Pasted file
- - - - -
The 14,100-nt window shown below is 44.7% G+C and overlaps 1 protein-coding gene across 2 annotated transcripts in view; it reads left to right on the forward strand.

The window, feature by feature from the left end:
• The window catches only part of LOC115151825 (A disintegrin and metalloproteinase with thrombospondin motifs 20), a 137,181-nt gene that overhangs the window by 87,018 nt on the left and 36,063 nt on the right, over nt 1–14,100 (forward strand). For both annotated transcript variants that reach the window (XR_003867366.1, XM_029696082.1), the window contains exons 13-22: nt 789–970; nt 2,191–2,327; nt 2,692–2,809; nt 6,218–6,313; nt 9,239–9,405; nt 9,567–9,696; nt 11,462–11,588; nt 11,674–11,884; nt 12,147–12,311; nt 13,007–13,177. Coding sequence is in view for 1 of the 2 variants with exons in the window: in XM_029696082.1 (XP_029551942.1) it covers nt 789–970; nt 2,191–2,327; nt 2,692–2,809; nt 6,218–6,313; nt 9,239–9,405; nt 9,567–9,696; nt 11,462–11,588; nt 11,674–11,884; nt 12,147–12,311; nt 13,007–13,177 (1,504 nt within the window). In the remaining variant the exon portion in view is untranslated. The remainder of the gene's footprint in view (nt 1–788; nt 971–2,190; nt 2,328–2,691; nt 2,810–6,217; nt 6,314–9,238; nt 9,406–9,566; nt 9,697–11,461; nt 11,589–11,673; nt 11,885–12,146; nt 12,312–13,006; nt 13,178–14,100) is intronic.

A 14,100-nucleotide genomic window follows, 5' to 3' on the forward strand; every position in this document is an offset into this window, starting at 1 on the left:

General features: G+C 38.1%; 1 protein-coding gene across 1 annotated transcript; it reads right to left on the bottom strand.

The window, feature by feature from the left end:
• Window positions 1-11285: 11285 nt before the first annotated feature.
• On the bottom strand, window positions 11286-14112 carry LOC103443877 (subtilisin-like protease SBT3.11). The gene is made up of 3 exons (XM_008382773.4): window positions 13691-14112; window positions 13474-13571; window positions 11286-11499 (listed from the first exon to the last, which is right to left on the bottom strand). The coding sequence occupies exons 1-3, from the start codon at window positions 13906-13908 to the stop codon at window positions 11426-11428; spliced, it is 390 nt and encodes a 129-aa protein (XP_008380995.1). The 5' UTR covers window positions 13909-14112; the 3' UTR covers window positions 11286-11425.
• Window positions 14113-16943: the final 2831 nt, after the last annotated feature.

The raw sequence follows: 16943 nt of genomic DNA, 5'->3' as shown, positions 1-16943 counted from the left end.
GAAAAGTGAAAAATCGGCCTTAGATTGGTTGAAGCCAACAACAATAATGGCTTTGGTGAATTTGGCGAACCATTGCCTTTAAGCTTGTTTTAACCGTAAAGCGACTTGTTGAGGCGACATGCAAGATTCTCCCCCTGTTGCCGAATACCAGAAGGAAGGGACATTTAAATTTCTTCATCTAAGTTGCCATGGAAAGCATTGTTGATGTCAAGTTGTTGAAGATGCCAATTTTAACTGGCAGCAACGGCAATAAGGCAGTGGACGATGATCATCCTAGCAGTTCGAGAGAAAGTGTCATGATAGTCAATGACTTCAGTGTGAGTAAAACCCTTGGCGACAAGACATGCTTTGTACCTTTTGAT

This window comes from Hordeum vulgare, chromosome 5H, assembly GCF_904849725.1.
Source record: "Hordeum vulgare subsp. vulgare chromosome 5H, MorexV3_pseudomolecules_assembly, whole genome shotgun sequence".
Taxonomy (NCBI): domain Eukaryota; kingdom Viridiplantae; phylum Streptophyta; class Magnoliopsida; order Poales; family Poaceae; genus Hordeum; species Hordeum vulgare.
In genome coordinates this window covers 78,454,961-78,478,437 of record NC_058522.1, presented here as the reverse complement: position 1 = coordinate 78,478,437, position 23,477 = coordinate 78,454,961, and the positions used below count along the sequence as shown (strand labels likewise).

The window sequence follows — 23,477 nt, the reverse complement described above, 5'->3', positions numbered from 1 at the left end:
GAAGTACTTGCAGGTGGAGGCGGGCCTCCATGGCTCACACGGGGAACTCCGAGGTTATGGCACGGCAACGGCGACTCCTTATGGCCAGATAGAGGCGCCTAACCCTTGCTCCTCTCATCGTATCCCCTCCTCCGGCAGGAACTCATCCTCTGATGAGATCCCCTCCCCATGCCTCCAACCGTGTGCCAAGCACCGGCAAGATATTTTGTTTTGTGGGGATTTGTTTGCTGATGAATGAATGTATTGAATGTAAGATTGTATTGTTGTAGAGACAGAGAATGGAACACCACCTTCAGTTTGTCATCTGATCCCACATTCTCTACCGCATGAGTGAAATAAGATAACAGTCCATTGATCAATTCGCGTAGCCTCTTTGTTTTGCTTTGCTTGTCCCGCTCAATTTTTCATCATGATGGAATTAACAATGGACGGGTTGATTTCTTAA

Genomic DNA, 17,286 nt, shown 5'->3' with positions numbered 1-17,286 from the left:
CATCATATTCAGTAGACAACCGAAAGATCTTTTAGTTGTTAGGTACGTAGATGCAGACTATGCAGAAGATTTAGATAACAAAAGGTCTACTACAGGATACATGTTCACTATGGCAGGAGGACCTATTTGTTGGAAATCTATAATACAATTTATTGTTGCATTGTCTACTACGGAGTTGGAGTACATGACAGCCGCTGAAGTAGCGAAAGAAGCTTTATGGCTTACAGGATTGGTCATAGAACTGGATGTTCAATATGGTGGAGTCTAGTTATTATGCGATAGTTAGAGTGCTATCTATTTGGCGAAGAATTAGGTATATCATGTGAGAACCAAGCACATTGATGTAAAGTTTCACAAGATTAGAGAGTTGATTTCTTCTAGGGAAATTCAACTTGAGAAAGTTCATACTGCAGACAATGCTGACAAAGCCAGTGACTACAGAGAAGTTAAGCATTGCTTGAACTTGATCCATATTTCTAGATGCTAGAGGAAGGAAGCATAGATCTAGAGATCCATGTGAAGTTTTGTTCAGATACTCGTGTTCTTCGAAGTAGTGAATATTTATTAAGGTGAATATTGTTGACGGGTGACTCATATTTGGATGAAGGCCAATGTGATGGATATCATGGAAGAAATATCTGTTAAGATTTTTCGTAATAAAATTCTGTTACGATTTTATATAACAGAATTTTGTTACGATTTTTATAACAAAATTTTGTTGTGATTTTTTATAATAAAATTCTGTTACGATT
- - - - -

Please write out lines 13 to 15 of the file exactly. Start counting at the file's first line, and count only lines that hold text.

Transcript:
Source record: "Hordeum vulgare subsp. vulgare chromosome 5H, MorexV3_pseudomolecules_assembly, whole genome shotgun sequence".
Taxonomy (NCBI): domain Eukaryota; kingdom Viridiplantae; phylum Streptophyta; class Magnoliopsida; order Poales; family Poaceae; genus Hordeum; species Hordeum vulgare.
In genome coordinates this window covers 78,454,961-78,478,437 of record NC_058522.1, presented here as the reverse complement: position 1 = coordinate 78,478,437, position 23,477 = coordinate 78,454,961, and the positions used below count along the sequence as shown (strand labels likewise).